Your Odd Hobbies

What hobby or hobbies do you partake in you don’t see others talking about?

Obviously, this is going to be skewed by the bubble each of us inhabits. For example, I program as a hobby, but I don’t think that’s odd because I’m on Hacker News and where most people program as a hobby.

Anyway, my odd hobby is reading old newspapers. Not as part of genealogy, just because I like history and I think newspapers help bring it to life better than textbooks or novels. They’re sometimes wrong, they lack perspective, they don’t have the space to go into great depth even on things happening all around them… they’re the thoughts of the people of the time, in the moment, or as close to it as we’re ever going to get. Plus, you get advertisements and comics and random content, like notices.

Luckily, there’s plenty of ways to spend hours up to your eyeballs in 1920s Oregon or 1890s New York City:

Google has a good archive, if a bit eccentric as to which papers it has, and which editions.

Here’s a single-paper archive, the Brooklyn Daily Eagle.

The Internet Archive has another eclectic collection.

The Library of Congress has a great collection of American newspapers and some other newspapers in other sections, like the November 8, 1918 edition of Stars And Stripes published in France.

Oh, and here’s a single-newspaper collection of the Morning Oregonian I referred to.

I accumulate (“collect” suggests some sort of plan and/or discernment) and restore vintage LavaLites.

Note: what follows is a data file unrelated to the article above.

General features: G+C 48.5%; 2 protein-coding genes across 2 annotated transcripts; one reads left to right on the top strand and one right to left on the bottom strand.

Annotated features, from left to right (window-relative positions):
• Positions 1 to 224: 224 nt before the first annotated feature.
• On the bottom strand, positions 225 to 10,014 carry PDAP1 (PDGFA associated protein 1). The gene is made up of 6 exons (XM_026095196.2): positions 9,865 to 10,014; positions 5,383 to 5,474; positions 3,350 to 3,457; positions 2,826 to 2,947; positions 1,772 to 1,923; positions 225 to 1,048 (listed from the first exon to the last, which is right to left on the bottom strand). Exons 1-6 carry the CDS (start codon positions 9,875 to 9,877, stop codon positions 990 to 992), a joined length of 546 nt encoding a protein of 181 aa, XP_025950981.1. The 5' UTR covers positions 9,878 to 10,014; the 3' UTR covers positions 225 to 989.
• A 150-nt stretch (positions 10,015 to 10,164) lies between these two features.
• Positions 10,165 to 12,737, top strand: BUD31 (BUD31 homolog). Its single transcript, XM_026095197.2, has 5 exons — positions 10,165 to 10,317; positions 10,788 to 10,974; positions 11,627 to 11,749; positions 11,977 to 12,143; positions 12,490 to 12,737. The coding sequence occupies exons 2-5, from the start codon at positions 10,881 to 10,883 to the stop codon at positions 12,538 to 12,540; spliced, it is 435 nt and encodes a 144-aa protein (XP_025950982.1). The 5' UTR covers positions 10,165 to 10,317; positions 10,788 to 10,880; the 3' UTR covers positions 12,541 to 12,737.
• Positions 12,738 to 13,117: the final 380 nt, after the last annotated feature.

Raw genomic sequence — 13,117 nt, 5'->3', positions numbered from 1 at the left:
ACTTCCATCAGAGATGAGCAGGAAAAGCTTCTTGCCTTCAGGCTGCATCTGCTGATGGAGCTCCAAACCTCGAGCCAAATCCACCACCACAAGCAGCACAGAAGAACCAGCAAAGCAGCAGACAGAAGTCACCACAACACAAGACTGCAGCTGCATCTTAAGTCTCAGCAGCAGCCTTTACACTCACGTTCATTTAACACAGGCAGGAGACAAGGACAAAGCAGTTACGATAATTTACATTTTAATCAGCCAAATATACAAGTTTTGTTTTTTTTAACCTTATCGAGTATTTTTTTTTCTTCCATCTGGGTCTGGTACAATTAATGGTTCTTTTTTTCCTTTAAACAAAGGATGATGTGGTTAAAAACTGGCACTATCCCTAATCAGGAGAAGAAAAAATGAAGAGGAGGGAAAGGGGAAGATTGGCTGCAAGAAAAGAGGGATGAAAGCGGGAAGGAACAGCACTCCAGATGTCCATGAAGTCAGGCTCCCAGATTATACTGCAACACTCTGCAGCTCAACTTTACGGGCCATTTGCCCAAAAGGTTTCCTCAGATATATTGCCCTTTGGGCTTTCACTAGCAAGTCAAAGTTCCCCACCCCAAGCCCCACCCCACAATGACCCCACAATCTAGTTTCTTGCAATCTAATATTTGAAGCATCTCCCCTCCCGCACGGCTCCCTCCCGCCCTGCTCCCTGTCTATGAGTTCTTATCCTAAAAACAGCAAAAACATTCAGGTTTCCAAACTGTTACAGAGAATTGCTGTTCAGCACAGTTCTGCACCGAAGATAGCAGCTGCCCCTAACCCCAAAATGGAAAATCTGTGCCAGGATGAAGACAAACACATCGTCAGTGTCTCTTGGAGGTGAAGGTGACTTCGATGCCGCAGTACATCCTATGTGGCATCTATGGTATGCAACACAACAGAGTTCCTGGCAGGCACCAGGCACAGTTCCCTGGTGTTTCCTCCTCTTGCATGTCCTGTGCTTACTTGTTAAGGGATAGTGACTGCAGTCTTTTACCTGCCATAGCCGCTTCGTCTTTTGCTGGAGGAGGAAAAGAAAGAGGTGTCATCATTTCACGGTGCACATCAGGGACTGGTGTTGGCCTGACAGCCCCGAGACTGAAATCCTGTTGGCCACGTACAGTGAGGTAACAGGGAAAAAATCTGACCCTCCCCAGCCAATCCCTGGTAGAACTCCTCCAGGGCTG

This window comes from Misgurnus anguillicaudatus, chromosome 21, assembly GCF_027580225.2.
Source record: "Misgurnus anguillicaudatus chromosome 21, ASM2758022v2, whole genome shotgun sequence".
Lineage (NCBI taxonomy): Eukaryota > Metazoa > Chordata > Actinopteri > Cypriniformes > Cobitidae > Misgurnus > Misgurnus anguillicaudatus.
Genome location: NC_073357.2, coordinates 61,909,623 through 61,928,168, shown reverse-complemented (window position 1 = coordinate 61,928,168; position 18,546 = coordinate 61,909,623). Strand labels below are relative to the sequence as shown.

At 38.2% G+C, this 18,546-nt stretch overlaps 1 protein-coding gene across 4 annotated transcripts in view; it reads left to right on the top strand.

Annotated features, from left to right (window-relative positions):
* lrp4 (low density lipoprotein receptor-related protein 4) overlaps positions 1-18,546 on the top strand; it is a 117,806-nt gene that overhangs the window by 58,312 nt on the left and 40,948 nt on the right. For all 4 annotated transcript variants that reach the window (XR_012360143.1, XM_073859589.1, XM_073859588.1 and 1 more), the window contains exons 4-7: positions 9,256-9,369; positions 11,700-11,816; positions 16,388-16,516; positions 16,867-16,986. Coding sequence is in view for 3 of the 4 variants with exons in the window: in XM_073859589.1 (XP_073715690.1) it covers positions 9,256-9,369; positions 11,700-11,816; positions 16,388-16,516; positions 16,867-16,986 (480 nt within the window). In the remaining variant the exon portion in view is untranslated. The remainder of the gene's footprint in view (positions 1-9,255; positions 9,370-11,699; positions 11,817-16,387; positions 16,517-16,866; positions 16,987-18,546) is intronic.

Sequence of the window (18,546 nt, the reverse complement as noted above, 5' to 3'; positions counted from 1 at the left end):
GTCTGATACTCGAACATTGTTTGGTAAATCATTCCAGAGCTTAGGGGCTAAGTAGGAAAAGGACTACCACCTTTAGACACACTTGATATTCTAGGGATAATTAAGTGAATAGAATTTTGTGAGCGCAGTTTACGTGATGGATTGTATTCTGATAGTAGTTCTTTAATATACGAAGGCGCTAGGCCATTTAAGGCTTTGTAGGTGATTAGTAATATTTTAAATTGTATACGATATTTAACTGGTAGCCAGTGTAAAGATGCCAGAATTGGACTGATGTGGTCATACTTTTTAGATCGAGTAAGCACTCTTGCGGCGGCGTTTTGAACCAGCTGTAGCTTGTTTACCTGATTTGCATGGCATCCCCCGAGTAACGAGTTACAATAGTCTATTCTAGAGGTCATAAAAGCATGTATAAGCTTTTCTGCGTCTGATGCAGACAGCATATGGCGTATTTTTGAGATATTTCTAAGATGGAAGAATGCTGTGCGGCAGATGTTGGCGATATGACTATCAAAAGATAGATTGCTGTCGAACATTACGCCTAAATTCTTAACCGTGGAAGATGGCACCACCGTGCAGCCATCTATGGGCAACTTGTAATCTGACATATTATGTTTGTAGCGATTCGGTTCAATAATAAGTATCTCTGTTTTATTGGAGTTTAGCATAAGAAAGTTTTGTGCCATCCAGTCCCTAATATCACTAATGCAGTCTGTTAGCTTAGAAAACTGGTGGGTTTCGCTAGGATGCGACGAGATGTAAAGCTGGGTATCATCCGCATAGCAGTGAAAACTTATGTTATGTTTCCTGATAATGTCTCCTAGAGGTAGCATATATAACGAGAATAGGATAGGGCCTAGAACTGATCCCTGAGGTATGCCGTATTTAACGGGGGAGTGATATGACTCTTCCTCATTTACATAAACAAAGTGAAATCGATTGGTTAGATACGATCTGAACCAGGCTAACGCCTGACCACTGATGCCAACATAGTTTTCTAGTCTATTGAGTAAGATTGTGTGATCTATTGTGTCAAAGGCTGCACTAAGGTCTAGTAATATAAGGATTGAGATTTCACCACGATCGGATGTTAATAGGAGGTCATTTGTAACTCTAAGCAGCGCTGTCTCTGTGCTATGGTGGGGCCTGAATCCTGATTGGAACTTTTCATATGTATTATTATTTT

And I don’t know if this is a “hobby,” per se, or merely a rather specific instance of “completist fixation,” but I’m working my way through every extant Alfred Hitchcock film (even the WWII propaganda shorts) in chronological order of release.

I collect heart shaped rocks. I collect lots of things but that is an odd one. I’m a collector.

And I make tiny books.

This feels familiar somehow, anyway, human skulls and roses, not real skulls, but tattoos, sculptures etc of skulls and roses as depicted in paintings and my two fabulous swag lamps. An odd pairing, perhaps, outside of Santa Muerte depictions, for collecting. No, I am not a devotee of Our Lady of Death.

I have a Treasure Chest. I’ve always been fascinated at the old Argg-Pirate-Chest-full-of -plunder idea. So I started collecting suitable booty. Anything shiny that looks like valuables, though 99% of my trinkets are just that. So far I have about a hundred outdated foreign coins, odd junk jewelry and tie clips, and all sorts of things that look cool. My old wooden chest was broken last year, so I am searching for a new suitable plunder chest. This time I want a clasp on it so I can lock it with my 100-year old lock and key.

^^that actually sounds pretty cool campp, and who knows, maybe in a 100 years or so, it really will be treasure

I think this first one sounds like a neat hobby and wish you would post some pictures of your LavaLites.

Also, I really appreciate learning the term “completist fixation” because I have it (badly) and am glad to have a name for it that also suggests that it’s a mental illness that I should get over! Why else do I buy the next book in a series in hard cover when I almost always read books on my tablet? Or when I didn’t even like the last two books in the series?

My gf does this. Every year she brings a few perfect specimens home from St Martin. She then “rehomes” her finds. Planters, flowerbeds, near a bench in the garden, etc. If you are observant you’ll see many dozens of heart-rocks around our home.

I collect breakfast cereal - I currently have 31 varieties. I do eat it, and track expiration dates so it doesn’t get (too) stale. I also save the box covers once its finished, just to have a record of all of the different kinds I’ve eaten.

There are a few blogs and podcasts devoted to this hobby, but it’s definitely unusual.

That does sound really fun.

I have a small collection of pneumatic (air) horns and small sirens. I work in audio and acoustics, and have a minor fancy for noisemakers.